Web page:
Arduino GND => Ground wire on top of board
Arduino 2   => Digit 1 strobe
Arduino 3   => Digit 2 strobe
Arduino 4   => LED Segment A
Arduino 5   => LED Segment B
Arduino 6   => LED Segment C
Arduino 7   => LED Segment D
Arduino 8   => LED Segment E
Arduino 9   => LED Segment F
Arduino A0  => LED Segment G

The Arduino 1.0 Sample code for Safe Siren Radon Gas Detector Model HS80002 shows how it is relatively easy to create text with the radon value. This can then be used by a more complex Sketch to post the information to a data collection site like Arduino 1.0 has several example sketches under File => Examples => Ethernet such as PachubeClientString.

Prototype 2: Using the Safety Siren Pro Series 3 Radon Gas Detector Model No: HS71512

WARNING: Removal of cover will void the warranty.

I wanted to get another Safety Siren Radon detector so I could put one down in the basement and leave another one on the first floor where we spend most of our time in the house. When I went to purchase another Safety Siren Radon Detectors, I could only find a newer model (HS71512). There are several differences. The display now has four 7-segment LEDs and it reports in 0.1 pCi/L. The mode is now displayed with two LEDs.

I decided to add more functionality with the interface to the HS71512. I wanted to record both the long and short term Radon readings and I wanted to be able to control my Radon fan. Currently my fan runs 24x7x365 and draws around 120 watts. It keeps 0.75 WC Static Pressure according to my meter. I don't know how many CFM it is. Newer Radon fans that run 81 CFM at 1" WC Static Pressure say they take 60-95 watts. There is no safe level of Radon, but my long-term background reading stays around 2pCi/L. I want to run some experiments to see how much electricity I can save if I only turn on the fan when the radon readings are greater than my background level.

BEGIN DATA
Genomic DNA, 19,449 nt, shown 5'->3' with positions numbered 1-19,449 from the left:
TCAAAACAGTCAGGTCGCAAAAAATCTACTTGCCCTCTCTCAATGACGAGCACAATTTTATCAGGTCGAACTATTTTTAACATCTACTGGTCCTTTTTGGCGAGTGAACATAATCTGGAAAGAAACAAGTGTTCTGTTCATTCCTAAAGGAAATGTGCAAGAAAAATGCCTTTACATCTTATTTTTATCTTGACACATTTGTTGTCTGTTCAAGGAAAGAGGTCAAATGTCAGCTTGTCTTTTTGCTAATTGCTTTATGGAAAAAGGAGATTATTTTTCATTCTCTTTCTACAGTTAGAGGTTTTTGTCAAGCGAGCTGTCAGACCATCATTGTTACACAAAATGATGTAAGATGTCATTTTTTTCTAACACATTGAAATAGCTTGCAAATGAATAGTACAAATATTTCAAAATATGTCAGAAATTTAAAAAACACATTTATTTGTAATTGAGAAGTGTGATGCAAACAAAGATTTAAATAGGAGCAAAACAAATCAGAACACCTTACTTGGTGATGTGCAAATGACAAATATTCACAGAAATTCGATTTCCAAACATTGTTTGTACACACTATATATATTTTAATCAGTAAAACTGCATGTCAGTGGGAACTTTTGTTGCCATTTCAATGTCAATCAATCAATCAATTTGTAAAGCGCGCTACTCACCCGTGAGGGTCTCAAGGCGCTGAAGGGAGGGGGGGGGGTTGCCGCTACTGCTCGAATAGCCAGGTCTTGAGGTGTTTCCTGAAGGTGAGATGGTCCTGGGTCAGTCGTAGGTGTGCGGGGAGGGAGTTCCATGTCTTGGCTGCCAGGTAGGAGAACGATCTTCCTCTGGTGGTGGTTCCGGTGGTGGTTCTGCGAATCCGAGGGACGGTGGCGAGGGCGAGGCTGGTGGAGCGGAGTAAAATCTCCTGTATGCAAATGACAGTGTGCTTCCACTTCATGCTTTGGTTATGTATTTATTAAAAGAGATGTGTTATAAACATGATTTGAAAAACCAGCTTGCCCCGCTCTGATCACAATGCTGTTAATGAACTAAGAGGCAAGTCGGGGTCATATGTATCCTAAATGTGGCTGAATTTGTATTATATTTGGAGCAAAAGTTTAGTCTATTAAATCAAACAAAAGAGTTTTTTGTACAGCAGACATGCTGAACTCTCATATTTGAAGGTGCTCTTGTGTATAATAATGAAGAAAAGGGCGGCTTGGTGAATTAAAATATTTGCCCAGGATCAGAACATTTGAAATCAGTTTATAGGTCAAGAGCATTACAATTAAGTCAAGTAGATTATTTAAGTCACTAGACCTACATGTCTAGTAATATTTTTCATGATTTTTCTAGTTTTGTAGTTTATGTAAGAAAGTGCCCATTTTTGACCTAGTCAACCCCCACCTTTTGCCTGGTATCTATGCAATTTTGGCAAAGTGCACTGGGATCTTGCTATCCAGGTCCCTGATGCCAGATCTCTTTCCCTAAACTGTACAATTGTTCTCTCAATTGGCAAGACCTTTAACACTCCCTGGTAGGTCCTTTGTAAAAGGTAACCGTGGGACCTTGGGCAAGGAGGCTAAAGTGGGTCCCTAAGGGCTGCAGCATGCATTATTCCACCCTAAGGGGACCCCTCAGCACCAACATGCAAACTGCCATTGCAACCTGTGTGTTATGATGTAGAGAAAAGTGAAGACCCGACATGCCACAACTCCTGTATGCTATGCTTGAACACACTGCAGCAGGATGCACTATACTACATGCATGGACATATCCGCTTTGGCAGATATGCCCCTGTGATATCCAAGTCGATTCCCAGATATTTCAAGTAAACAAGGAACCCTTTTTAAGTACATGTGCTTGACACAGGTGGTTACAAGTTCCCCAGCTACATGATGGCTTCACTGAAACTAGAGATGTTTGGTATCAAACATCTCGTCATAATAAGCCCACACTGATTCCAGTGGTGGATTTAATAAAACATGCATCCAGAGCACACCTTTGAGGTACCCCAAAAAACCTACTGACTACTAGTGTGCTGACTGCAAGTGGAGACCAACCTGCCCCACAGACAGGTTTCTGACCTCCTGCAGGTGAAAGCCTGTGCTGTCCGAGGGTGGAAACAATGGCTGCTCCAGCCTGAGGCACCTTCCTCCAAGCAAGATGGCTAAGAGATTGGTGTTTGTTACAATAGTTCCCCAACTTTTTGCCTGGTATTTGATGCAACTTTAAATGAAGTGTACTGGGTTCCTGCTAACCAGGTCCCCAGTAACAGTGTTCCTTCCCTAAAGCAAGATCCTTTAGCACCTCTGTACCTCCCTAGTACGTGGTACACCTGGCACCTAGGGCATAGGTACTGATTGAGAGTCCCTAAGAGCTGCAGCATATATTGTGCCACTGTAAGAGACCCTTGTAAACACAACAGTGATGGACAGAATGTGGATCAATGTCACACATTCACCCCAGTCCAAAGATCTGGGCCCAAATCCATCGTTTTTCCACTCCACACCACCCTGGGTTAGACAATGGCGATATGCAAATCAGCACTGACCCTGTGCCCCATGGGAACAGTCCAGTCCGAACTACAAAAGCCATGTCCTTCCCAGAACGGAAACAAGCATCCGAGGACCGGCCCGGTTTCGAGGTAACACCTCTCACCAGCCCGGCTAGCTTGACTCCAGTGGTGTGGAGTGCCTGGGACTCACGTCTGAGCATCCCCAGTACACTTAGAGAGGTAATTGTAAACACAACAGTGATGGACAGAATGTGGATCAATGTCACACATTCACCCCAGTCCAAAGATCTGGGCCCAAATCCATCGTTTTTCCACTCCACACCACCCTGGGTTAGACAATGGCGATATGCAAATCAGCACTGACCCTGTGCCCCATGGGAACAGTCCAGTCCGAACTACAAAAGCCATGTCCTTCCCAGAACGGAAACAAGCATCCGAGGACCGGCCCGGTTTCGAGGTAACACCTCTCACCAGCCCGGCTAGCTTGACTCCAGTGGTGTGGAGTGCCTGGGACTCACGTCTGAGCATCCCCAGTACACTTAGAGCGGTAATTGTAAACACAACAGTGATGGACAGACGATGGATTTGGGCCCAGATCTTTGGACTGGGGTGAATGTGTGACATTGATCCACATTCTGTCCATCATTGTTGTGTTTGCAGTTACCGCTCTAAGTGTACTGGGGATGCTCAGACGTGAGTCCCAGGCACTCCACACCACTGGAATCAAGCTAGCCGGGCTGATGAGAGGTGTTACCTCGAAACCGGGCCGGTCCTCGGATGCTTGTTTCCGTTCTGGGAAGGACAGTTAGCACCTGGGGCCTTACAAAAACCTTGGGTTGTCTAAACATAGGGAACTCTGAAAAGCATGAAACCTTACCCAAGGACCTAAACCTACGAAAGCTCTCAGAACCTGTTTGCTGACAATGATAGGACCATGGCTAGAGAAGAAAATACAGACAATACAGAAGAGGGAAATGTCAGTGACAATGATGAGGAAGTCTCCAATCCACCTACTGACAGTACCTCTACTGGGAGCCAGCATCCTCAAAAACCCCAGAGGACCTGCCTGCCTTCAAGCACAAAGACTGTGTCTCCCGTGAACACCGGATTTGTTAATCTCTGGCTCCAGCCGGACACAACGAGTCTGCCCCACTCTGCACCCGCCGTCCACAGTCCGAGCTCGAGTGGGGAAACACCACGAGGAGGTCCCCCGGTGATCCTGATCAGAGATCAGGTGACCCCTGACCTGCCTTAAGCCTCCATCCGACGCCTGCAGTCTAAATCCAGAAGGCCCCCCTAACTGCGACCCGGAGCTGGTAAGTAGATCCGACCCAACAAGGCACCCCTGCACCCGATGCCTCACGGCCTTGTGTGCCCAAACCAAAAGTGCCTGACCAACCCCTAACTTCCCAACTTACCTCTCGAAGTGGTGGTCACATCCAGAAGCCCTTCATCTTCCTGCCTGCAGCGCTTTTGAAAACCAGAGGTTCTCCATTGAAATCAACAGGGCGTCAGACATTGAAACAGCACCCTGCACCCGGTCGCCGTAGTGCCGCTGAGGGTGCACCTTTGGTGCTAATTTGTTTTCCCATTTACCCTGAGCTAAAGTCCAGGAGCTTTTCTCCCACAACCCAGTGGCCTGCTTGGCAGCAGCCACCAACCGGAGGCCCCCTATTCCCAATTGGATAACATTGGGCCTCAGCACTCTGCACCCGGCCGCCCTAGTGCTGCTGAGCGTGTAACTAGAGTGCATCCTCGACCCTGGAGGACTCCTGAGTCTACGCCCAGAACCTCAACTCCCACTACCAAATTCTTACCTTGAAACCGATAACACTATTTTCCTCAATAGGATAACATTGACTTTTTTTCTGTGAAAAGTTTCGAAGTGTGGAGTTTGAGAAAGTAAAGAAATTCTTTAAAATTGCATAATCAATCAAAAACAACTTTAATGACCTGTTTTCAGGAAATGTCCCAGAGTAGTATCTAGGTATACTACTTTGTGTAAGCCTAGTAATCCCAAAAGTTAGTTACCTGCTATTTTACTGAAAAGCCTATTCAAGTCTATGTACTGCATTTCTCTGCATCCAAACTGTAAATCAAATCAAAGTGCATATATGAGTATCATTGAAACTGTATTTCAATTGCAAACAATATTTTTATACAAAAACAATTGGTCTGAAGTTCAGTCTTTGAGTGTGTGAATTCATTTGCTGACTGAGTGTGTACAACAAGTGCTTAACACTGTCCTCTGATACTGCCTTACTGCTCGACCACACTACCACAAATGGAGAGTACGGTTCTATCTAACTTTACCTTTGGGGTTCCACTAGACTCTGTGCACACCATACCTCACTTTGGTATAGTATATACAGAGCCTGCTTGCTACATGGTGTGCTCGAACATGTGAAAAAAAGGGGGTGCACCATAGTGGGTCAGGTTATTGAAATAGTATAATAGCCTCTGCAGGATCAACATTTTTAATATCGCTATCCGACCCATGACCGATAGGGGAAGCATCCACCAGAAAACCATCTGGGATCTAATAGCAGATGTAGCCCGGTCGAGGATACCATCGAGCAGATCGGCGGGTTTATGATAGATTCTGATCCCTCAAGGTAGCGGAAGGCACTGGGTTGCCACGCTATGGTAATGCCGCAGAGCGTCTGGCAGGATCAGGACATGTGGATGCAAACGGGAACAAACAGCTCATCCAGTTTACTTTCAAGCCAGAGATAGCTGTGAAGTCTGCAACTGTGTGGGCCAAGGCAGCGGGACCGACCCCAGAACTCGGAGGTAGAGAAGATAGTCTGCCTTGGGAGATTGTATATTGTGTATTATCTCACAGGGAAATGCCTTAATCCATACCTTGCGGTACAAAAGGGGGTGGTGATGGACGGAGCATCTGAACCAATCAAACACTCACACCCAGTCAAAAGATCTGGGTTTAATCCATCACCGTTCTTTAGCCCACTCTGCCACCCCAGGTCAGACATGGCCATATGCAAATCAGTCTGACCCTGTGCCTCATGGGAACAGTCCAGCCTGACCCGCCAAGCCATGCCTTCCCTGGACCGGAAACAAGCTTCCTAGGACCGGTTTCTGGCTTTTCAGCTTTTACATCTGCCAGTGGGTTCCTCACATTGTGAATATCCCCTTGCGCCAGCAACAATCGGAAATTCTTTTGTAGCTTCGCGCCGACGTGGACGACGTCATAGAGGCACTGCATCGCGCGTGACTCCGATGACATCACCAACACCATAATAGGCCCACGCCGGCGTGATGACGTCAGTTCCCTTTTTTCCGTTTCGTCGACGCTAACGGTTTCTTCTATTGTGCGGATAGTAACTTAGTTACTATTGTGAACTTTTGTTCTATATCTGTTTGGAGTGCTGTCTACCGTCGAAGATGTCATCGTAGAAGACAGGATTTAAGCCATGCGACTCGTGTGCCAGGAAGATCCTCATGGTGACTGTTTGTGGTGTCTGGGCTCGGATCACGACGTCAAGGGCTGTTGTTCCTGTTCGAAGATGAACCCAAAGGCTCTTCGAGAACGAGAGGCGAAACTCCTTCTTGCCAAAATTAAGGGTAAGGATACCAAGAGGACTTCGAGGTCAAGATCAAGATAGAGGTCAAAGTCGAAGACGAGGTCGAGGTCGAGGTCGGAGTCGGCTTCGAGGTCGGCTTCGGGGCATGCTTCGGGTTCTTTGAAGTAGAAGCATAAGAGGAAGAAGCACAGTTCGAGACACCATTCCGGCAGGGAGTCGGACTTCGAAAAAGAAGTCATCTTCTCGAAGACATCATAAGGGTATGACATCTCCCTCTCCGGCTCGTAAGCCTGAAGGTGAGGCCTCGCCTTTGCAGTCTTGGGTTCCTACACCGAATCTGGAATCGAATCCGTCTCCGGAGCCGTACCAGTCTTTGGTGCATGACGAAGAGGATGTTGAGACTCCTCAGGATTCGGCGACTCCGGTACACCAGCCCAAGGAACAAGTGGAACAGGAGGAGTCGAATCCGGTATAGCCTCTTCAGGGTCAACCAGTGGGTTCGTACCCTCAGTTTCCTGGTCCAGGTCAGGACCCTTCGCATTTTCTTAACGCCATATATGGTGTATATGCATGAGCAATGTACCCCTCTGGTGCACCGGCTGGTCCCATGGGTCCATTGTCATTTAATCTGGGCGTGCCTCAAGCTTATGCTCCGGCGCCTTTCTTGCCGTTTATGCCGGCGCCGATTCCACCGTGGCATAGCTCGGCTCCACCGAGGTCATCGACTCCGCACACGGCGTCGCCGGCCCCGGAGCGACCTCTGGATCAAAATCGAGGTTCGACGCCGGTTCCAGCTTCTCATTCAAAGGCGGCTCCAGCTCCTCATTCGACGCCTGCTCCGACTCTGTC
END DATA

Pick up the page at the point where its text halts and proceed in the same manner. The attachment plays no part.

Arduino GND => GND
Arduino A0  => Digit 4 strobe
Arduino A1  => Digit 3 strobe
Arduino A2  => Digit 2 strobe
Arduino A3  => Digit 1 strobe
Arduion A4  => Long Term Strobe
Arduino A5  => Menu Button control
Arduino 2   => LED Segment A
Arduino 3   => LED Segment B
Arduino 4   => LED Segment C
Arduino 5   => LED Segment D
Arduino 6   => LED Segment E
Arduino 7   => LED Segment F
Arduino 8   => LED Segment G
Arduion 9   => Radon Fan Control

The transistor, diode, resister, and relay are used to "push" the menu button. Sparkfun has a nice discussion of how to use a relay. The Powerswitch Tail is used to control the radon ventilation fan. It draws it's power from the AC and only requires several ma at 5VDC to control.


Here are the materials that I used to develop this project. Most items are available from multiple vendors ( Adafruit, Sparkfun, Parallax, Acroname, Seeedstudio )


Other types of real-time data have sites that users can share their data with the global Internet Community. For example, Weather Underground is a great place to store my weatherstation data. StrikeStar is wonderful for processing distributed lightning detectors data to produce real-time maps.

Pachube ("patch-bay") connects people to devices, applications, and the Internet of Things. As a web-based service built to manage the world's real-time data, Pachube gives people the power to share, collaborate, and make use of information generated from the world around them.

This is a perfect repository for our Radon data. It provides a simple HTTP interface to post data and applications which generate charts that can be included on your web pages:

Notifying The User

Another great feature is that you can create triggers that can send alert messages to either your cell phone via SMS or to Twitter.

SMS Phone Text Messages

Twitter Tweets


Build your Own


Radon and Mitigation Information


This project is for experimental use only. The user assumes all responsibilities for assembly, installation, and use. This circuit is provided without warranty and the author makes no claim that this device will work in any particular application. Do not use in applications where failure or incorrect operation could jeopardize someone's safety. This schematic is provided for noncommercial use only.